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Chris Boyce, executive director of Radio at CBC, is one of two executives placed on a leave of absence over the handling of the Jian Ghomeshi file. (CBC)
Chris Boyce, executive director of Radio at CBC, is one of two executives placed on a leave of absence over the handling of the Jian Ghomeshi file. (CBC)

CBC suspends two senior executives who managed Ghomeshi file Add to ...

CBC has suspended the two senior executives who managed the Jian Ghomeshi file months before it exploded into view last fall, including one of the disgraced radio host’s primary champions.

In a memo to employees Monday afternoon, the public broadcaster announced that Chris Boyce, the executive director of CBC Radio, and Todd Spencer, its executive director of human resources and industrial relations, had been placed on leaves of absence.

Mr. Boyce, who was instrumental in making Mr. Ghomeshi a star, is the highest-ranking CBC executive to be hit by the scandal.

His tenure at CBC has been in question since the network’s investigative program the fifth estate aired a damning report in late November that appeared to show he and Mr. Spencer fumbled the Ghomeshi matter when it was brought to them last summer.

Mr. Boyce said in the report that, after he caught wind of allegations that Mr. Ghomeshi may have harassed co-workers, Mr. Spencer and Linda Groen, another radio manager, interviewed “a cross-section of people who had worked at Q,” but turned up nothing of significance. The fifth estate report, though, charged that 16 staffers who worked at Q last summer had not been contacted at all.

After the report aired, Ms. Groen denied that she had been involved in any investigation.

Pressed by reporter Gillian Findlay on the breadth of his investigation, Mr. Boyce said that was the subject of the current third-party probe being conducted by workplace lawyer Janice Rubin.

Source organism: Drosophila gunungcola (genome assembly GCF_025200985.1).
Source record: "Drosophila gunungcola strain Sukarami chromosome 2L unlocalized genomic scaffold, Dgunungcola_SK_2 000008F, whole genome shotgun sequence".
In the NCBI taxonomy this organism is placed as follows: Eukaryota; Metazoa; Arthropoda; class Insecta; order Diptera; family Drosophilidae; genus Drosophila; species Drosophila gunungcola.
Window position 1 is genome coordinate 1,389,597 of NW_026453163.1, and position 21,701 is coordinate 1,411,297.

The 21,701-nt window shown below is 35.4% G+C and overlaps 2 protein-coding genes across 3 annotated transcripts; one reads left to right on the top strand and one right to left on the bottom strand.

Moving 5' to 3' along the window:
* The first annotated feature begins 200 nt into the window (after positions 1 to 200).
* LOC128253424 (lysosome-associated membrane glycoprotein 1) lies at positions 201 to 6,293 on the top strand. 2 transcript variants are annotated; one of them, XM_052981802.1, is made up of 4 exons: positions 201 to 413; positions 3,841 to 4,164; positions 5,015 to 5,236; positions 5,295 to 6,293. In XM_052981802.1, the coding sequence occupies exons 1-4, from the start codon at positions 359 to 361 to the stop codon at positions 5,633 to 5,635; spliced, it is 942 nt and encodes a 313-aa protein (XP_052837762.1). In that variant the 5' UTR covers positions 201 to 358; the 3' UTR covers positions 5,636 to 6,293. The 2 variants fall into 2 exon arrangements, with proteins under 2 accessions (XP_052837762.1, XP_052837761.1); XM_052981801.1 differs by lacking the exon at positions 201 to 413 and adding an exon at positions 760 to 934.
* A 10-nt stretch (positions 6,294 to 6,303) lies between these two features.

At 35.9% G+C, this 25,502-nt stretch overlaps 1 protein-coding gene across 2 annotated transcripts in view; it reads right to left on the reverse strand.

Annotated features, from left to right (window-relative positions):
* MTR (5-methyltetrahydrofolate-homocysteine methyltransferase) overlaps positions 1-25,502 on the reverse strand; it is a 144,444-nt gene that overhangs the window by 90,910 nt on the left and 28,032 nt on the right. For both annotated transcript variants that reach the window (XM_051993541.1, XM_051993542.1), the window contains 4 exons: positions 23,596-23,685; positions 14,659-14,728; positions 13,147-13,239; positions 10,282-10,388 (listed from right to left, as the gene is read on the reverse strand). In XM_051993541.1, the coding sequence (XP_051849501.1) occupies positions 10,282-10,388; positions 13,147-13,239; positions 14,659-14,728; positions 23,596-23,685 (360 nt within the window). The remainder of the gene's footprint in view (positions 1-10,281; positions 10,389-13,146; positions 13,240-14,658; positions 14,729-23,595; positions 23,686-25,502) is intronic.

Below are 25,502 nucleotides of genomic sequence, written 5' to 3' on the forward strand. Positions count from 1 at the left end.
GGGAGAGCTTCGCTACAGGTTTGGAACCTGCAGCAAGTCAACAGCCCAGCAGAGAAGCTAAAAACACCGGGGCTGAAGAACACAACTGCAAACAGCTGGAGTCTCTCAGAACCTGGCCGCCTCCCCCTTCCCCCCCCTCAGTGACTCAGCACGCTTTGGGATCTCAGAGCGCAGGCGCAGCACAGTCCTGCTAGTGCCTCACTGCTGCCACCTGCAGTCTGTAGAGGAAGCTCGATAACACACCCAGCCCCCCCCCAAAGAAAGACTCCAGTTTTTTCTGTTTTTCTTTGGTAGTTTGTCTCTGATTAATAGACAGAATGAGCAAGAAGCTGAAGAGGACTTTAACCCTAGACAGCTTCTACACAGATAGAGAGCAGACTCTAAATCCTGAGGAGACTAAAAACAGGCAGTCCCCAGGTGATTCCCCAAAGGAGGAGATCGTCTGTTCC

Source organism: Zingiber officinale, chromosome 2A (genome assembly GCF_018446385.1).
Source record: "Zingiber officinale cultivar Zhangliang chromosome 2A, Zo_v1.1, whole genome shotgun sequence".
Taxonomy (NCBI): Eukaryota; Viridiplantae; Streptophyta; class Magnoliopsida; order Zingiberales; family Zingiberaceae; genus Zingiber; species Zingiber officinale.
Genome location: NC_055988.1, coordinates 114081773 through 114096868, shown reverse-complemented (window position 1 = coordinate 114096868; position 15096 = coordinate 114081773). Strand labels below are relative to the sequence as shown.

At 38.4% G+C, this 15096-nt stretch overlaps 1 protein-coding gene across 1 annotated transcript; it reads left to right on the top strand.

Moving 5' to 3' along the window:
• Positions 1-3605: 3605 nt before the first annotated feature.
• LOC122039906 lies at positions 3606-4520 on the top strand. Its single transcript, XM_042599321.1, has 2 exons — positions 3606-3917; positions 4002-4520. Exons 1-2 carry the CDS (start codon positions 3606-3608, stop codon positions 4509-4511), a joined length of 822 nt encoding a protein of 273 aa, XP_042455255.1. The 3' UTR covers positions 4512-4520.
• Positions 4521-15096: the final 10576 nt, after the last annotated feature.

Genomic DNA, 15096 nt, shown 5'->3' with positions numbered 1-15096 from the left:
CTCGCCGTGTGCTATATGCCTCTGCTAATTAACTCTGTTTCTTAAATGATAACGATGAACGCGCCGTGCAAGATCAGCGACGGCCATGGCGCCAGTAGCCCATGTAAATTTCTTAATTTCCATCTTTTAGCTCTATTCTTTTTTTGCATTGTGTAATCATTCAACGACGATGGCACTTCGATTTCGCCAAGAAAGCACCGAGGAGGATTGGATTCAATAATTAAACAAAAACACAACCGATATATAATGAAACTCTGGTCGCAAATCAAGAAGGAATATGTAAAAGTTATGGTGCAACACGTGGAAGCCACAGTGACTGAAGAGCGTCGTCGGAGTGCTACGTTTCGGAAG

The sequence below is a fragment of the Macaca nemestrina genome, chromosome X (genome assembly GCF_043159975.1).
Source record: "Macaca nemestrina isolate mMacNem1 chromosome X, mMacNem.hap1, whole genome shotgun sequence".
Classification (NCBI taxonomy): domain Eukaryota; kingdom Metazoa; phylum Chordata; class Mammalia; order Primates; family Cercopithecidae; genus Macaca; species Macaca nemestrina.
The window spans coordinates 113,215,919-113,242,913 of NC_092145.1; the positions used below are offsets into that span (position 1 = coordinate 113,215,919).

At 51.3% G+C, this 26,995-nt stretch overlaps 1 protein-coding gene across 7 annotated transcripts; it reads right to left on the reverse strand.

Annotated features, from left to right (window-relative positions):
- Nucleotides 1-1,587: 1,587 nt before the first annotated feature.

He added that it was not his place to conduct a police investigation on an employee, and that, in any case, hindsight was 20-20. “I believe that when we were in the middle of it, knowing what we knew, that we acted properly.”

Ms. Rubin’s probe, which began in November after multiple women, including at least one Q employee, alleged Mr. Ghomeshi had either assaulted or harassed them, is not expected to wrap up for another month.

Mr. Spencer, a former news executive, became the broadcaster’s top human-resources executive for its English-language services less than two years ago, after spending two decades in news and network production.

Monday’s memo, written by CBC’s executive vice-president of English services Heather Conway and Roula Zaarour, the vice-president of people and culture at CBC/Radio-Canada, asks employees to take the suspensions in stride.

“As I’m sure you can also appreciate, we will not be making any further public comment about Todd or Chris or their leaves of absence at this time,” it reads.

“We cannot ignore the likelihood that this decision will provoke another round of media attention and speculation. I believe it’s especially important that we remain supportive of all our workplace colleagues where they may need it and resolute in our professionalism and dedication to the important work that we do here on behalf of Canadians. We recognize this is a difficult way to start off the year, but despite our current challenges, together we will get through this, and we do have a great future.”

Citing the broadcaster’s personnel policy, a CBC spokesperson refused to say whether the executives are being paid during their leaves.

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